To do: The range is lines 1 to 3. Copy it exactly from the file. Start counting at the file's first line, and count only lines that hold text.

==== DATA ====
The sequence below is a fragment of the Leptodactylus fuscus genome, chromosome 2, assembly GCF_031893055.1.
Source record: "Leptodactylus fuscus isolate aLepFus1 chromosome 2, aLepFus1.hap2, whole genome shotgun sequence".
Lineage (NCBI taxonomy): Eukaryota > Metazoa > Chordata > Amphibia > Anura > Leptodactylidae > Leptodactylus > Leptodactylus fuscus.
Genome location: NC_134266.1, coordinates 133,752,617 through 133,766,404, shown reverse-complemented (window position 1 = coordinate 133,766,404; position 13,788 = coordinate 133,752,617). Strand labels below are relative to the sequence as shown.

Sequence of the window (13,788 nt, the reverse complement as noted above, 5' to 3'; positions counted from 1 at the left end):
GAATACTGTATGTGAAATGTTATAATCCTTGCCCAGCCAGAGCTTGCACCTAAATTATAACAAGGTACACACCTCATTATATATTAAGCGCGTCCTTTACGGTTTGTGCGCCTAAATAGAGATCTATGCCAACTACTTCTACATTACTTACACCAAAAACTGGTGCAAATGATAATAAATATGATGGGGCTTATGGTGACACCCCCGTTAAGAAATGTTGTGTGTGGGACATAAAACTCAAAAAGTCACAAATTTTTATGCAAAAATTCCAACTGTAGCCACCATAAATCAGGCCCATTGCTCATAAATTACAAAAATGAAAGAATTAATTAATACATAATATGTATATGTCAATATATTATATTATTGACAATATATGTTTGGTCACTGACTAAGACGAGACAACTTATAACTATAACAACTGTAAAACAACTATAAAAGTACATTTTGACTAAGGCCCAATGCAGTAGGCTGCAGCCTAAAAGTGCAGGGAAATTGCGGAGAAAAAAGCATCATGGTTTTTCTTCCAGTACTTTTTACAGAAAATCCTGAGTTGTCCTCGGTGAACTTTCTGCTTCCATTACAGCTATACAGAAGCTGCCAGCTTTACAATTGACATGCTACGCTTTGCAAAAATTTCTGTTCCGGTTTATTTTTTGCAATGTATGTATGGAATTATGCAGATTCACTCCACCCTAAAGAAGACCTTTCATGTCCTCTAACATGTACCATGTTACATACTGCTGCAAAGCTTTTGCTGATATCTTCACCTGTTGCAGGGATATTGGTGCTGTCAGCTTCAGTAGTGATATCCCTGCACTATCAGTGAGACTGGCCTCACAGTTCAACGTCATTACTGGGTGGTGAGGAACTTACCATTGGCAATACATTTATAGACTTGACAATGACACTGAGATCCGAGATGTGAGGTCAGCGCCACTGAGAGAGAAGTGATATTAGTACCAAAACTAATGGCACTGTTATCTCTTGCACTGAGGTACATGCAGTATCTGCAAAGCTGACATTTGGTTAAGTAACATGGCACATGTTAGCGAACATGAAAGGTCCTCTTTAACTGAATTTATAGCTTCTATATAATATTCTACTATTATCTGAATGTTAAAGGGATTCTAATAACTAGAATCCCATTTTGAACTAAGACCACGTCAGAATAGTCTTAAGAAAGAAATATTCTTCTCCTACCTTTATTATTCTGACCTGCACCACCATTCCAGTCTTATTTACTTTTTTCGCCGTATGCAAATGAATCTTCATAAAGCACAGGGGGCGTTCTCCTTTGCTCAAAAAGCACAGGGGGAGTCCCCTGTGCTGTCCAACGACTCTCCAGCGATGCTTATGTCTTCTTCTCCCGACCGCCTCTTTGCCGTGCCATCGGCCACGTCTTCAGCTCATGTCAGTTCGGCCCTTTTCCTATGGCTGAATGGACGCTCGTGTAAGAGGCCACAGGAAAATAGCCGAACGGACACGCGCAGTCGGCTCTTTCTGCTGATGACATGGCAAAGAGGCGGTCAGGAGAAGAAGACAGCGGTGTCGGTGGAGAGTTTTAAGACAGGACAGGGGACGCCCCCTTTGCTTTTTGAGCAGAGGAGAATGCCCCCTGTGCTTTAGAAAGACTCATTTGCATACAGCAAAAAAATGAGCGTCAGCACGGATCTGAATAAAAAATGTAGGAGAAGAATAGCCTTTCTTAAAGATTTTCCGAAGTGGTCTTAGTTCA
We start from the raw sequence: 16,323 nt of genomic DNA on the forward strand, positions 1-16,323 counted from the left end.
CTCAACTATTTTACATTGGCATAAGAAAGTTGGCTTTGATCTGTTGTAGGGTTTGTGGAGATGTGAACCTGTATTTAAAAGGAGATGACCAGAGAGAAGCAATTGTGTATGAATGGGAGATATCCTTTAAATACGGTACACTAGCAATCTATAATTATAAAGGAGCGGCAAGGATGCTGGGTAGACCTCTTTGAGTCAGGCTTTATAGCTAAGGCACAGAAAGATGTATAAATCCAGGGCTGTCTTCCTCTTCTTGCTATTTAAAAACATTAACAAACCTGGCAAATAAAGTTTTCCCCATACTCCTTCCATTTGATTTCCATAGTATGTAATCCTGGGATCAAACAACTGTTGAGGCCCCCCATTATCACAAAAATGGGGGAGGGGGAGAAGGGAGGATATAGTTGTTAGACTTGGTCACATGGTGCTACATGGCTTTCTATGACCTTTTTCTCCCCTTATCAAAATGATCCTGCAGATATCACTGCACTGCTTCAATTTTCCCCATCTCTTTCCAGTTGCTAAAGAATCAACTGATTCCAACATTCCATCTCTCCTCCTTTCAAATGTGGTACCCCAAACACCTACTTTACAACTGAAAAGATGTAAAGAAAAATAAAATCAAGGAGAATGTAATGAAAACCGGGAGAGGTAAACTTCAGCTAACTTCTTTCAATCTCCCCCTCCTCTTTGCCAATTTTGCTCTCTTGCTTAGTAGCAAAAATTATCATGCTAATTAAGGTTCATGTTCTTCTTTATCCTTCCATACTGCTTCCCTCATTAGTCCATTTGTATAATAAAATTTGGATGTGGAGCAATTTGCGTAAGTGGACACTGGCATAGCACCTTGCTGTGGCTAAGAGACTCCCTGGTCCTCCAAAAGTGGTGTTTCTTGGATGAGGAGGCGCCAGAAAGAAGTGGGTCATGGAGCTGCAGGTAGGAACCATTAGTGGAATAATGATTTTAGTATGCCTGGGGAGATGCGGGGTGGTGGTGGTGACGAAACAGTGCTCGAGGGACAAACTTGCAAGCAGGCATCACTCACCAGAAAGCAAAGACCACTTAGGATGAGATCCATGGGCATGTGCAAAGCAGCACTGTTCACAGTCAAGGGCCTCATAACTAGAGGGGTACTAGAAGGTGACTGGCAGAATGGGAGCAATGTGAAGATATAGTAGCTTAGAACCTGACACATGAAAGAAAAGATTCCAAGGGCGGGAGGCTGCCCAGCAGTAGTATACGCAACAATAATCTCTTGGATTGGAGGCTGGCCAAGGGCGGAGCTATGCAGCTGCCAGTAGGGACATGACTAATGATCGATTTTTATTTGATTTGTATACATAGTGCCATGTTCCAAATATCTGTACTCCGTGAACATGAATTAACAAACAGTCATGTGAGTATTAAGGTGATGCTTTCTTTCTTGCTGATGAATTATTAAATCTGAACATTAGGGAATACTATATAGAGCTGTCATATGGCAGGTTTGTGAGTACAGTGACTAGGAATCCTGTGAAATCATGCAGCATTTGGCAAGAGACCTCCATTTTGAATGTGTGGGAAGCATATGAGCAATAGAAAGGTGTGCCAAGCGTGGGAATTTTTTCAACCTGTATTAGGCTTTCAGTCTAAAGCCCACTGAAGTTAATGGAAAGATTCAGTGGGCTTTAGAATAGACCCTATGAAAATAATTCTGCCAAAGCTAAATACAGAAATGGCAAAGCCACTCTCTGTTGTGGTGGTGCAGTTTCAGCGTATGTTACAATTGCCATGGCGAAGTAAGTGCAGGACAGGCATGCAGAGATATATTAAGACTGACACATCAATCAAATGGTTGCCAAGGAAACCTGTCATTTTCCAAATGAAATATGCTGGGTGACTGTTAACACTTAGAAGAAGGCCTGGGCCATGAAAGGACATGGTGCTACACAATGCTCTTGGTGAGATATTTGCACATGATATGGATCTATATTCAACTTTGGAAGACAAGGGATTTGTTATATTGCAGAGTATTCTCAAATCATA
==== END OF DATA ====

The sequence below is a fragment of the Leptodactylus fuscus genome, chromosome 2, assembly GCF_031893055.1.
Source record: "Leptodactylus fuscus isolate aLepFus1 chromosome 2, aLepFus1.hap2, whole genome shotgun sequence".
Lineage (NCBI taxonomy): Eukaryota > Metazoa > Chordata > Amphibia > Anura > Leptodactylidae > Leptodactylus > Leptodactylus fuscus.